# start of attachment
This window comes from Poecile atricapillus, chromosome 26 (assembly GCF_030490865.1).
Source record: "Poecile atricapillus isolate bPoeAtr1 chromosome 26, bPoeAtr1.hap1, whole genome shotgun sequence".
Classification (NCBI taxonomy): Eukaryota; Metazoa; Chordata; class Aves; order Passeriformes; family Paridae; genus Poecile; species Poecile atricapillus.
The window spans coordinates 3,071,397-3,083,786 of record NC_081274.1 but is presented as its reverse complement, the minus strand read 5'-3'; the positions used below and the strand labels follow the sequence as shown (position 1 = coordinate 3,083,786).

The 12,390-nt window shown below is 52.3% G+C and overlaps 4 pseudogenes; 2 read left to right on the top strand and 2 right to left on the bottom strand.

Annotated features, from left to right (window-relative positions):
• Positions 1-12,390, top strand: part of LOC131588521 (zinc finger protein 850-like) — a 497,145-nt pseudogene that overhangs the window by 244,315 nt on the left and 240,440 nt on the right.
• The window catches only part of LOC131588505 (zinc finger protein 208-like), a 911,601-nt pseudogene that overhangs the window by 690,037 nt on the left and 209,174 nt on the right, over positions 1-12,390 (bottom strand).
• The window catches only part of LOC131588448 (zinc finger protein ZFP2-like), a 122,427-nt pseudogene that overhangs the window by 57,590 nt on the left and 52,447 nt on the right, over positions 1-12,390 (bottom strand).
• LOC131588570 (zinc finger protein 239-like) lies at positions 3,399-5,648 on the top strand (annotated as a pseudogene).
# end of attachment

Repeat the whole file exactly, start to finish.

This window comes from Poecile atricapillus, chromosome 26 (assembly GCF_030490865.1).
Source record: "Poecile atricapillus isolate bPoeAtr1 chromosome 26, bPoeAtr1.hap1, whole genome shotgun sequence".
Classification (NCBI taxonomy): Eukaryota; Metazoa; Chordata; class Aves; order Passeriformes; family Paridae; genus Poecile; species Poecile atricapillus.
The window spans coordinates 3,071,397-3,083,786 of record NC_081274.1 but is presented as its reverse complement, the minus strand read 5'-3'; the positions used below and the strand labels follow the sequence as shown (position 1 = coordinate 3,083,786).

The 12,390-nt window shown below is 52.3% G+C and overlaps 4 pseudogenes; 2 read left to right on the top strand and 2 right to left on the bottom strand.

Annotated features, from left to right (window-relative positions):
• Positions 1-12,390, top strand: part of LOC131588521 (zinc finger protein 850-like) — a 497,145-nt pseudogene that overhangs the window by 244,315 nt on the left and 240,440 nt on the right.
• The window catches only part of LOC131588505 (zinc finger protein 208-like), a 911,601-nt pseudogene that overhangs the window by 690,037 nt on the left and 209,174 nt on the right, over positions 1-12,390 (bottom strand).
• The window catches only part of LOC131588448 (zinc finger protein ZFP2-like), a 122,427-nt pseudogene that overhangs the window by 57,590 nt on the left and 52,447 nt on the right, over positions 1-12,390 (bottom strand).
• LOC131588570 (zinc finger protein 239-like) lies at positions 3,399-5,648 on the top strand (annotated as a pseudogene).